Marriage



This coming weekend Catholics in England and Wales are going to be reminded of the Christian vision of Marriage, and the call for Catholics to resist a re-definition of marriage in legislation by our government. This returns to our culture's exploration over what it means to be a human being and specifically being male and female. Of course as fewer people refer to divine revelation and more people settle with secular values such as 'equality' it becomes an opportunity for us explain clearly that our values are not born from public opinion but from God.

I am sure that as Catholics we will be asked to defend our Church's position on this as news about the Archbishop's letter hits the media. And not least amongst the acusations brought against the Catholic Church will be that of homophobia, ie hatred of homosexuals.

It is important that we remember that according to the teaching of our Church (i.e. we believe this is a divine truth) having same-sex attraction is not a sin. Of their nature those who call themselves homosexual (or 'gay') are not intrinsically more sinful than anyone else. What the church says is that sexual union only finds its rightful place in the marital union of a man and a woman. So any sort of sex outside this is regarded as sinful. I suggest we all ponder what the church teaches about this especially in the Catechism (see CCC 1601 forwards).

It is also helpful to listen to the witness of a Catholic who is gay and who accepts the Church's teaching. Here is an excerpt from such a witness, and you can find the full entry on the link that follows:
... I have heard a lot about how mean the Church is, and how bigoted, because she opposes gay marriage. How badly she misunderstands gay people, and how hostile she is towards us. My gut reaction to such things is: Are you freaking kidding me? Are we even talking about the same church?

When I go to Confession, I sometimes mention the fact that I'm gay, to give the priest some context. (And to spare him some confusion: Did you say 'locker room'? What were you doing in the women's...oh.) I've always gotten one of two responses: either compassion, encouragement, and admiration, because the celibate life is difficult and profoundly counter-cultural; or nothing at all, not even a ripple, as if I had confessed eating too much on Thanksgiving.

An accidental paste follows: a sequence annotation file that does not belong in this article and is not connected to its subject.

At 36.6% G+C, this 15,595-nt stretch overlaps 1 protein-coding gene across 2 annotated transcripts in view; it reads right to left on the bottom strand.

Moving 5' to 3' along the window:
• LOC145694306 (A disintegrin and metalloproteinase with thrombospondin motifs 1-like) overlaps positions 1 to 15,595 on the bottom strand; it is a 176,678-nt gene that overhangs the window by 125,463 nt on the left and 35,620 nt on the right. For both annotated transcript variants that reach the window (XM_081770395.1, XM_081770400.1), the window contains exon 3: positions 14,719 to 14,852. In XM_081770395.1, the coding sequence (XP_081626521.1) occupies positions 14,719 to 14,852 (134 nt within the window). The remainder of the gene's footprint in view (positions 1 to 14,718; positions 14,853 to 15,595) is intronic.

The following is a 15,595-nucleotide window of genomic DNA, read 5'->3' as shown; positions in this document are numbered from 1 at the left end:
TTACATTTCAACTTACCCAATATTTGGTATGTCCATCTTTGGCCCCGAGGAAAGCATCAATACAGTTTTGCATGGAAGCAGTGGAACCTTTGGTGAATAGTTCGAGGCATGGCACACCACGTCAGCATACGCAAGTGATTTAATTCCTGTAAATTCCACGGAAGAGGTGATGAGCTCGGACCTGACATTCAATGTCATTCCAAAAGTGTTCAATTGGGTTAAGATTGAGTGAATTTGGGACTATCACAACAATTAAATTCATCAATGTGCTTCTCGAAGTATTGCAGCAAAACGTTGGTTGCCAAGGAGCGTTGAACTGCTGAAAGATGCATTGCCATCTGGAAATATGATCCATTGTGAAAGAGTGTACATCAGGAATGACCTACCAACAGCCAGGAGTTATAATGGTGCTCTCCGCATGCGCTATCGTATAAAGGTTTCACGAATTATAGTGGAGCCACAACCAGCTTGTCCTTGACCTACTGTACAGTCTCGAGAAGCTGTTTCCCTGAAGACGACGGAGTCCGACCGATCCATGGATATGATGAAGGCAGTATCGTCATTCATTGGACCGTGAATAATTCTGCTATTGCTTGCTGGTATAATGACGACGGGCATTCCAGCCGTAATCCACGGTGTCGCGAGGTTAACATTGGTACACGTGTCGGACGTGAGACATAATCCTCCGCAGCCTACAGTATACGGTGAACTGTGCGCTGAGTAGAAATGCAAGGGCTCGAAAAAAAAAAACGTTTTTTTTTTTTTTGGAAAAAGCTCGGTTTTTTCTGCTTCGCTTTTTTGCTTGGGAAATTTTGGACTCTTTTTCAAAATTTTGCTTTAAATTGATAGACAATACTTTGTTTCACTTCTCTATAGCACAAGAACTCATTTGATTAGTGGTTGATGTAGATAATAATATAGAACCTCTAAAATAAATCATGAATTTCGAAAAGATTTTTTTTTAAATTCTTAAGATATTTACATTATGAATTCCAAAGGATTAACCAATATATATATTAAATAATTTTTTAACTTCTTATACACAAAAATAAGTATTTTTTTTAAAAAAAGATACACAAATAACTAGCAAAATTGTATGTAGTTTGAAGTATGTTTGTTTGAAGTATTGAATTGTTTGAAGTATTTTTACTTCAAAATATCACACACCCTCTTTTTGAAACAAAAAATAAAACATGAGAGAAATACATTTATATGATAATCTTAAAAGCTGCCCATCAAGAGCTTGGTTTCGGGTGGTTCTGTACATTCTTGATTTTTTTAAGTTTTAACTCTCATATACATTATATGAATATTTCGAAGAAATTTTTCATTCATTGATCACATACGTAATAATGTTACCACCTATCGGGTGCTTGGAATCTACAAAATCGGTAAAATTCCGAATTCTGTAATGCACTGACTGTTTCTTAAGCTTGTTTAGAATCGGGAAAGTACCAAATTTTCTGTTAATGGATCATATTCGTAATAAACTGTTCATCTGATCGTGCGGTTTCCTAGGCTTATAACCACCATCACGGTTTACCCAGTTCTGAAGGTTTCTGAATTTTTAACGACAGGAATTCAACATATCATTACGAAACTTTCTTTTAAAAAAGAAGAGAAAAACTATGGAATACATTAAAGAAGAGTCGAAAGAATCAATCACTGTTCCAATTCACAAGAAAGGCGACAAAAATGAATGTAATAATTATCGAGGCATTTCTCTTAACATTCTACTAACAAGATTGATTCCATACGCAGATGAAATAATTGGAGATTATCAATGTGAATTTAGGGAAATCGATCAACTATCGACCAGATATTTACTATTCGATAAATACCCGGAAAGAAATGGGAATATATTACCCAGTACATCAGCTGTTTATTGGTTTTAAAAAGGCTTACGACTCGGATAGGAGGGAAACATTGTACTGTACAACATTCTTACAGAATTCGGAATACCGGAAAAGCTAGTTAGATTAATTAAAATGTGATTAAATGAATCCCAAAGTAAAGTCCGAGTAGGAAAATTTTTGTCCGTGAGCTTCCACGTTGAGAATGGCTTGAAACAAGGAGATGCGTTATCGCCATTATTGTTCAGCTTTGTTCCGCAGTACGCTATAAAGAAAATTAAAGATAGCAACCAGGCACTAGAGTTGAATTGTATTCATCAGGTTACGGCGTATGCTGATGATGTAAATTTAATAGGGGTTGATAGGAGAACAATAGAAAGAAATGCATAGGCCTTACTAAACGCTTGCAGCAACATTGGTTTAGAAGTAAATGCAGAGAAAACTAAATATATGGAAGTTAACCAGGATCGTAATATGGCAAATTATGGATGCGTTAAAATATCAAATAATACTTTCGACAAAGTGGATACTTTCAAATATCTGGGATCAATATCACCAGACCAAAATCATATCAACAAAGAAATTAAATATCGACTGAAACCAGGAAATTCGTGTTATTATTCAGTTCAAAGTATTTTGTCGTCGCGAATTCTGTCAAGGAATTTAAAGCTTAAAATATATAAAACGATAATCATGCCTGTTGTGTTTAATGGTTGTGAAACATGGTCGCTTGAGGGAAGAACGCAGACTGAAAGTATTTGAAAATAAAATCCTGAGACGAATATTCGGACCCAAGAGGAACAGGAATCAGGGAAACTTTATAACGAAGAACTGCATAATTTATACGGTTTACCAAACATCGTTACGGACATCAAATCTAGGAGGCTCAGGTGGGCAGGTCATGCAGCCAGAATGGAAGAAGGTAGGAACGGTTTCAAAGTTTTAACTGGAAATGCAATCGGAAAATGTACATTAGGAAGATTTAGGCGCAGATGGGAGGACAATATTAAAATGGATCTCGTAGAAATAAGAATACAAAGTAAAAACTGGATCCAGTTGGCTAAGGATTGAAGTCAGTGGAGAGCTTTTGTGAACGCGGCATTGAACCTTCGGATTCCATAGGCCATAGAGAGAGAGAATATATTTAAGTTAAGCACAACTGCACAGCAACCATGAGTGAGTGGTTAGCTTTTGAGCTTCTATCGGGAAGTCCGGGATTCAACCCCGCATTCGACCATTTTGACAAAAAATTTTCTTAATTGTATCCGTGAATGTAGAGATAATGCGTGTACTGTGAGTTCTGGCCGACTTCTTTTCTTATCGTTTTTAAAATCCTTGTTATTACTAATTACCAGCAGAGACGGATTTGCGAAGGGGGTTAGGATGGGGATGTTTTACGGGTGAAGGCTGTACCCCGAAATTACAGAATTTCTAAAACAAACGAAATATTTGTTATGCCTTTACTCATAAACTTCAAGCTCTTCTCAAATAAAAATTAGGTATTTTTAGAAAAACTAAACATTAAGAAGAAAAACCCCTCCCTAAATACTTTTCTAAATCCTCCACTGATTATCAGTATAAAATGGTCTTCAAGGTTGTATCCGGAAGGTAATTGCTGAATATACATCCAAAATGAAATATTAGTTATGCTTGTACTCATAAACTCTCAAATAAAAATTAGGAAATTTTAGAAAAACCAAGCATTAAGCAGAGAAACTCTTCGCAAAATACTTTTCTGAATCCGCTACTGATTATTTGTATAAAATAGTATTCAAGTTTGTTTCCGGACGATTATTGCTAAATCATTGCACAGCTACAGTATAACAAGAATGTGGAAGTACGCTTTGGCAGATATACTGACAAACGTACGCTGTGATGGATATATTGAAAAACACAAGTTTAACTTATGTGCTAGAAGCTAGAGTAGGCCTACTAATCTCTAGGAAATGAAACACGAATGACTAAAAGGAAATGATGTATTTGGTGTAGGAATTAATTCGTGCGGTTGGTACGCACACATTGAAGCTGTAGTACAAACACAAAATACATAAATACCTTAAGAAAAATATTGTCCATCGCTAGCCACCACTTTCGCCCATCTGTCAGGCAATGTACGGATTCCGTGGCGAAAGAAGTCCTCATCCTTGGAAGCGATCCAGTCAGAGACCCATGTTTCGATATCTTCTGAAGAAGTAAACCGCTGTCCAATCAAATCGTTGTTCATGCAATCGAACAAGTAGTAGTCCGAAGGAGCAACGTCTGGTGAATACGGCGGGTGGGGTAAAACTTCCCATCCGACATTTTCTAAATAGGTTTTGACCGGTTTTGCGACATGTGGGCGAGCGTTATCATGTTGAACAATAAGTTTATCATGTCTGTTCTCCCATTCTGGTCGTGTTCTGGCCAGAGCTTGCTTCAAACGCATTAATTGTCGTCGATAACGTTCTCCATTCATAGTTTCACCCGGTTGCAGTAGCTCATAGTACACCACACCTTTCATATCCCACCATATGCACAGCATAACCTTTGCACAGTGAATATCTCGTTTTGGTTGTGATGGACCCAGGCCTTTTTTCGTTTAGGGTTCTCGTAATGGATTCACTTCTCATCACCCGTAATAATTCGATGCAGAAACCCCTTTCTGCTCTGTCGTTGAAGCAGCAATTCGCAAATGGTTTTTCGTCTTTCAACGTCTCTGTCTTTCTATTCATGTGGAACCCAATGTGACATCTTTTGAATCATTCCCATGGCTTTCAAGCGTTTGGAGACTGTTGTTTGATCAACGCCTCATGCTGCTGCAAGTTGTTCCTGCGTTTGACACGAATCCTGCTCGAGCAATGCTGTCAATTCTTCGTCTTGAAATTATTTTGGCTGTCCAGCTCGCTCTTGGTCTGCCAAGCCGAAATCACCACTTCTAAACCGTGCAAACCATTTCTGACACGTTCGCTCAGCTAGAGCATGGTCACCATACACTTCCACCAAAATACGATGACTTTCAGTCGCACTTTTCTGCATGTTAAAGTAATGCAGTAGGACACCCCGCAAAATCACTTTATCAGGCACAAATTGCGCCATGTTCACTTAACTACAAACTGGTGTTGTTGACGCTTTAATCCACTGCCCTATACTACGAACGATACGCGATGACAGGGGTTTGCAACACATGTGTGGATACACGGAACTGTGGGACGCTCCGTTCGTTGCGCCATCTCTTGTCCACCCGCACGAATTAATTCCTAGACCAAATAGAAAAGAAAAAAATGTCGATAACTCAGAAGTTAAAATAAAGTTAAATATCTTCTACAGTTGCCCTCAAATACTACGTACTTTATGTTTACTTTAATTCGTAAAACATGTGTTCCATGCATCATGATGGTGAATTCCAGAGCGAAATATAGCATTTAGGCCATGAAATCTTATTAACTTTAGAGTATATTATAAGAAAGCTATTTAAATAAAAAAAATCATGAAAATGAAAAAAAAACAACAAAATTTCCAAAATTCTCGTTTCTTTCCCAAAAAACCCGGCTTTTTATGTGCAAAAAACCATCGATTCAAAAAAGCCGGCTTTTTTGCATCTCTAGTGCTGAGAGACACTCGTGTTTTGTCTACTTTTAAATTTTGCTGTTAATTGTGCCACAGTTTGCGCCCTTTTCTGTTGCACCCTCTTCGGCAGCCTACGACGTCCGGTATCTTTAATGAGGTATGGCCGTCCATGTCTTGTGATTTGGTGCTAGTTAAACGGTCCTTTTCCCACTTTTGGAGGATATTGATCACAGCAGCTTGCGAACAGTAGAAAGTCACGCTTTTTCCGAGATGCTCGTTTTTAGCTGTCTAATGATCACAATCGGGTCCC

Of the two responses, my ego prefers the first -- who doesn't like thinking of themselves as some kind of hero? -- but the second might make more sense. Being gay doesn't mean I'm special or extraordinary. It just means that my life is not always easy. (Surprise!) And as my friend J. said when I told him recently about my homosexuality, "I guess if it wasn't that, it would have been something else." Meaning that nobody lives without a burden of one kind or another. As Rabbi Abraham Heschel said: "The man who has not suffered, what can he possibly know, anyway?"

Where are all these bigoted Catholics I keep hearing about? When I told my family a year ago, not one of them responded with anything but love and understanding. Nobody acted like I had a disease. Nobody started treating me differently or looking at me funny. The same is true of every one of the Catholic friends that I've told. They love me for who I am.

Actually, the only time I get shock or disgust or disbelief, the only time I've noticed people treating me differently after I tell them, is when I tell someone who supports the gay lifestyle. Celibacy?? You must be some kind of freak.

Hooray for tolerance of different viewpoints...



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